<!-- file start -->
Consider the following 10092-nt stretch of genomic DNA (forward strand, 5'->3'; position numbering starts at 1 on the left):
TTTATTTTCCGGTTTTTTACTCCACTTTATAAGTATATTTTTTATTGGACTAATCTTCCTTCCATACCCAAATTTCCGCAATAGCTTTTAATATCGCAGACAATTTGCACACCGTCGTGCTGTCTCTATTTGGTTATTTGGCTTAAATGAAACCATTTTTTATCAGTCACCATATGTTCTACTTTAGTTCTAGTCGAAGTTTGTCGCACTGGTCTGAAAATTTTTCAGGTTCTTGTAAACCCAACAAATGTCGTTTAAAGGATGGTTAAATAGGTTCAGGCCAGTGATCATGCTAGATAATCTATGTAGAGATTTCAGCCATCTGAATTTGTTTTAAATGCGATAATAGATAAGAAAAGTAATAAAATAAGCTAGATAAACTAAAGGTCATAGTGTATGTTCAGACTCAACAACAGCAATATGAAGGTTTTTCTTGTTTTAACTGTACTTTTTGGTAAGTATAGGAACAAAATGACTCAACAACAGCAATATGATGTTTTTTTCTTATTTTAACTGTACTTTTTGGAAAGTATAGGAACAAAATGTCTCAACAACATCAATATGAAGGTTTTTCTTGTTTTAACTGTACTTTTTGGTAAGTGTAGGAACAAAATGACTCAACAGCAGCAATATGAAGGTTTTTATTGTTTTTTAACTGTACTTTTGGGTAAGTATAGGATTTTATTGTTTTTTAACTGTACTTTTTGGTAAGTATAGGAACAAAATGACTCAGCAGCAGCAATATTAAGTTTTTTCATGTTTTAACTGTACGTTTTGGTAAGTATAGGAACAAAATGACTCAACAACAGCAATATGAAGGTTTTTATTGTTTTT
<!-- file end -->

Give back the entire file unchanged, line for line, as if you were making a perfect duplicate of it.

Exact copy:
Consider the following 10092-nt stretch of genomic DNA (forward strand, 5'->3'; position numbering starts at 1 on the left):
TTTATTTTCCGGTTTTTTACTCCACTTTATAAGTATATTTTTTATTGGACTAATCTTCCTTCCATACCCAAATTTCCGCAATAGCTTTTAATATCGCAGACAATTTGCACACCGTCGTGCTGTCTCTATTTGGTTATTTGGCTTAAATGAAACCATTTTTTATCAGTCACCATATGTTCTACTTTAGTTCTAGTCGAAGTTTGTCGCACTGGTCTGAAAATTTTTCAGGTTCTTGTAAACCCAACAAATGTCGTTTAAAGGATGGTTAAATAGGTTCAGGCCAGTGATCATGCTAGATAATCTATGTAGAGATTTCAGCCATCTGAATTTGTTTTAAATGCGATAATAGATAAGAAAAGTAATAAAATAAGCTAGATAAACTAAAGGTCATAGTGTATGTTCAGACTCAACAACAGCAATATGAAGGTTTTTCTTGTTTTAACTGTACTTTTTGGTAAGTATAGGAACAAAATGACTCAACAACAGCAATATGATGTTTTTTTCTTATTTTAACTGTACTTTTTGGAAAGTATAGGAACAAAATGTCTCAACAACATCAATATGAAGGTTTTTCTTGTTTTAACTGTACTTTTTGGTAAGTGTAGGAACAAAATGACTCAACAGCAGCAATATGAAGGTTTTTATTGTTTTTTAACTGTACTTTTGGGTAAGTATAGGATTTTATTGTTTTTTAACTGTACTTTTTGGTAAGTATAGGAACAAAATGACTCAGCAGCAGCAATATTAAGTTTTTTCATGTTTTAACTGTACGTTTTGGTAAGTATAGGAACAAAATGACTCAACAACAGCAATATGAAGGTTTTTATTGTTTTT